2. Religion and the State – the Constitution, Roles and Responsibilities

Section 116 of the Commonwealth of Australian Constitution Act states that:

The Commonwealth shall not make any law for establishing any religion, or for imposing any religious observance, or for prohibiting the free exercise of any religion, and no religious test shall be required as a qualification for any office or public trust under the Commonwealth.

The Constitution

2.1 Is this section of the Constitution an adequate protection of freedom of religion and belief?

1. The Australian Constitution has problems. Section 116 seems to be a perfunctory effort to stipulate that there should be a separation of church and state in Australia and that Australia should be a secular society. These are noble objectives, but the Constitution does not achieve them.

2. Section 116 is a denial of legislative power to the Commonwealth, but it does not ensure separation of church and state and does not offer any protection for those who do not believe in supernatural/imaginary gods. If religions are exempt under the Income Tax Act, then this legislation favours religions over other groups, including over those who do not have a religion. This undermines the perception of a separation of church and state. The separation of church and state must be enshrined in the Constitution if there is to be freedom of belief.

3. Section 116 does not prohibit religious schools that receive public funding from discriminating against well-qualified science teachers who have no religion. The Constitution does not, but must, protect individuals against discrimination by private organisations, including organised religion.

4. Aside from s.116, there are religious problems in the Constitution that must be addressed. When any one religion is favoured, the freedom of religion or belief is compromised.

5. The Constitution’s preamble requires a more secular approach because it effectively discriminates against non-Christians. Although the preamble has no legal force, it contains a reference to the Christian God. There is no perception that Australians will treat other belief systems and non-believers/atheists with the same rights as Christians, given that the Christian God has such prevalence in the Constitution, albeit in the preamble. It is subservient, irrelevant and demeaning that the preamble says we are humbly relying on the blessing of Almighty God. It is undignified to humbly rely on anything if, as a nation, we are to forge our own identity and determine our destiny with pride. The words ‘Almighty God’ may have some meaning for Christians and religious people, but it is gobbledegook to those who are not. Some may argue that the reference to God should reflect the historical nature of Australia’s early white Christian-based society, but this constitutes a denial of Aboriginal belief systems and of the multicultural and desirably secular nature of modern Australia. The Christian belief in God does not deserve a place in a legal, and political, document. While many people choose to follow the Christian religion, it is wrong and divisive to include such religious perspectives in a Constitution belonging to all Australians.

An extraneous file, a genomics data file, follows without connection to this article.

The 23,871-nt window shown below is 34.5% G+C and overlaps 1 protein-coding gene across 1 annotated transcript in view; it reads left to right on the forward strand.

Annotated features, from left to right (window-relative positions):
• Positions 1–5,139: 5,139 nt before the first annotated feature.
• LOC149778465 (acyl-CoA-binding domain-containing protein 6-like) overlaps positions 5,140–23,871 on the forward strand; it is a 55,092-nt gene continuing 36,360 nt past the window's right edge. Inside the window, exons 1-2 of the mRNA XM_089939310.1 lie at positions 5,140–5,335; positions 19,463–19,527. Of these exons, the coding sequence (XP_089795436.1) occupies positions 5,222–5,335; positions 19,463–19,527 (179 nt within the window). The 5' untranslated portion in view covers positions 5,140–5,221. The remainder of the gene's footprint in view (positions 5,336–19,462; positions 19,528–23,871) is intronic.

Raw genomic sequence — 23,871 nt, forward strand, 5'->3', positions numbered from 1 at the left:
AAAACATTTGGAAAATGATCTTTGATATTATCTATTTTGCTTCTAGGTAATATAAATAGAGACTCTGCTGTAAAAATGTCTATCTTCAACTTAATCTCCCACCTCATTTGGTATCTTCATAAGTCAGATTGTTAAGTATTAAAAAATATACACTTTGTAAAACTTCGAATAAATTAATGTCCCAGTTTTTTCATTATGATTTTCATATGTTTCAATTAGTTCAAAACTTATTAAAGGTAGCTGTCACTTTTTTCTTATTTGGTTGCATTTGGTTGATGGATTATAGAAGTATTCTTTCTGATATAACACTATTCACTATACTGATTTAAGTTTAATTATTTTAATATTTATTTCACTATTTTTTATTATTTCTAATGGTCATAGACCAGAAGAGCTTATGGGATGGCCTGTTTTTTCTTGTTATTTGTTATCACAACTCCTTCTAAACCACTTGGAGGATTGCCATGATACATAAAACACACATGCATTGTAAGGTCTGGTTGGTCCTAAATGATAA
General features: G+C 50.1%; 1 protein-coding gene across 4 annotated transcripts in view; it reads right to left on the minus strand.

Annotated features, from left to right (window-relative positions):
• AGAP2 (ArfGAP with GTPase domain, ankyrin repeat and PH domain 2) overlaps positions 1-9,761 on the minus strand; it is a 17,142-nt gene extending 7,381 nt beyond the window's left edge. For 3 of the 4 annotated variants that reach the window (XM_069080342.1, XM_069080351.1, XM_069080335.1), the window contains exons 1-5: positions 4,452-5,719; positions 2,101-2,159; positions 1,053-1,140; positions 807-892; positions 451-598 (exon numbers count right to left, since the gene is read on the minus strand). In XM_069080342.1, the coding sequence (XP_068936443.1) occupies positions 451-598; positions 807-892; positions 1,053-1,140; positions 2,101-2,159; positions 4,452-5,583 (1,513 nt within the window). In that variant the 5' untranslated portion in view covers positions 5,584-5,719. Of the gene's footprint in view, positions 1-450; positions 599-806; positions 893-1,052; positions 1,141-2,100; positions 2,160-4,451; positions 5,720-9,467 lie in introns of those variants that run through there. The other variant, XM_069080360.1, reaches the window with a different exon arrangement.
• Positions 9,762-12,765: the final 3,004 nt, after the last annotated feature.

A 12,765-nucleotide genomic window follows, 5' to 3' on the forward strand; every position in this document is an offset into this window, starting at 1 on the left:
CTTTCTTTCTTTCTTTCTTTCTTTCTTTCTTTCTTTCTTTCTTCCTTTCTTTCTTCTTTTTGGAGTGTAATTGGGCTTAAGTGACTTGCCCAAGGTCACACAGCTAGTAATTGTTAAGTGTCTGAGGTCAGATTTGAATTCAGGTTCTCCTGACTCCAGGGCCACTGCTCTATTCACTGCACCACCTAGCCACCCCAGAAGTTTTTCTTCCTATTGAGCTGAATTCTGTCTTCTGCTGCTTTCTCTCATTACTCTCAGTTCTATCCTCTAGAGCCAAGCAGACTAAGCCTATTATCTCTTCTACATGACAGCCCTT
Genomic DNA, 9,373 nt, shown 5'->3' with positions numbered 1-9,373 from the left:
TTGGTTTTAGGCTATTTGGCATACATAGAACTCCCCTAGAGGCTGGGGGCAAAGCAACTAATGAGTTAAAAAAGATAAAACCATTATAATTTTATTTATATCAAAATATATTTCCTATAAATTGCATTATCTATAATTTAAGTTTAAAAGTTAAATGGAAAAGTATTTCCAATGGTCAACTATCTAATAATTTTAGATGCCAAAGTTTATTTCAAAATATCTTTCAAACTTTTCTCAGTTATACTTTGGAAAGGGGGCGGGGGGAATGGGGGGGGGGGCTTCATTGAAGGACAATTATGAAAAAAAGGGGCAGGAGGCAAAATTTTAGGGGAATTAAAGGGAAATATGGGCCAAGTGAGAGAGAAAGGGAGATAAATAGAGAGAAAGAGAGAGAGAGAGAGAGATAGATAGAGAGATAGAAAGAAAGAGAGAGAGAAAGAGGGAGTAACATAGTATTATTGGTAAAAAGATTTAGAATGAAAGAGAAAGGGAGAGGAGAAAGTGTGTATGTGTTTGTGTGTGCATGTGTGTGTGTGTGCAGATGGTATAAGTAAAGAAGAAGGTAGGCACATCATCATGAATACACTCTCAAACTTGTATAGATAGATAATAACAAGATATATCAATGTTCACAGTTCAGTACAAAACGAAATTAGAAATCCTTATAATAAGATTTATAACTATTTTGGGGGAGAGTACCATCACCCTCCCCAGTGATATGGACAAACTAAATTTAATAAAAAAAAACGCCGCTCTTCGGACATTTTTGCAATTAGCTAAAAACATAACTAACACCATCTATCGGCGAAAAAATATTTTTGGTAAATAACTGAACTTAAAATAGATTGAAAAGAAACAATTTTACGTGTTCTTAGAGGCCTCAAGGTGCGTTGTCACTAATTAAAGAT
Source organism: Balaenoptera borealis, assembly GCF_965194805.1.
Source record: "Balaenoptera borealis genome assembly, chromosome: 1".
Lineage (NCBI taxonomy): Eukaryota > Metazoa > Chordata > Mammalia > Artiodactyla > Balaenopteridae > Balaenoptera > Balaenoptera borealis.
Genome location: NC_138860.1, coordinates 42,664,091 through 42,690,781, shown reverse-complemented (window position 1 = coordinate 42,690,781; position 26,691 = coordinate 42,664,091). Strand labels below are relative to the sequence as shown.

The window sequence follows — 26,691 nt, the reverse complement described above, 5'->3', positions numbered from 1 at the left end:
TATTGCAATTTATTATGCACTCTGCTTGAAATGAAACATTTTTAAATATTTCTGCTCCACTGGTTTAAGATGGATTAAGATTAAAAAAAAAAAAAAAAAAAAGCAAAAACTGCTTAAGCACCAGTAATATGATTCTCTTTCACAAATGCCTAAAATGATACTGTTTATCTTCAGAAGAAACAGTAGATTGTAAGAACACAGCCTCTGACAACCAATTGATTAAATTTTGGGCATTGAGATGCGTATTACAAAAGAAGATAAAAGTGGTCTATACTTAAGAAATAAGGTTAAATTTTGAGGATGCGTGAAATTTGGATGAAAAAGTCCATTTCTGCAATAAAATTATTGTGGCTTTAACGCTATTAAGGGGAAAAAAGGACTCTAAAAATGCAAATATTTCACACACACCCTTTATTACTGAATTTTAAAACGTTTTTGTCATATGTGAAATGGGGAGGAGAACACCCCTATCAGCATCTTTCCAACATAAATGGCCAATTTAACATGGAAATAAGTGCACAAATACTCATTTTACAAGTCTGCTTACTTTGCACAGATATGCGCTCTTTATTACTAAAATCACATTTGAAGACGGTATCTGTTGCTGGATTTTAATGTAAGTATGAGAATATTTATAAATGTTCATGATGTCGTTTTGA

6. If Christians do not think that reference to Almighty God in the preamble is discriminatory, what would they think if a reference to Almighty Allah, Thor or Zeus were substituted, or even added to the preamble? Imagine the outcry. Their attitude would be that there should be freedom of religion, but only if it is Christianity. This attitude is unethical.

7. Simply stated, the Constitution is no more a place for a religious statement than the Bible is for noting our humble reliance on our Prime Minister. The Constitution should aim to be inclusive of all Australians, rather than divisive. A divisive Constitution undermines religious freedom.

2.2 How should the Australian Government protect freedom of religion and belief?

8. There are many options for the Australian Government.

  • A stronger Constitution must allow freedom from religion or the right to not have religious beliefs.
  • The right to not have religious beliefs needs to be reflected in all jurisdictional frameworks.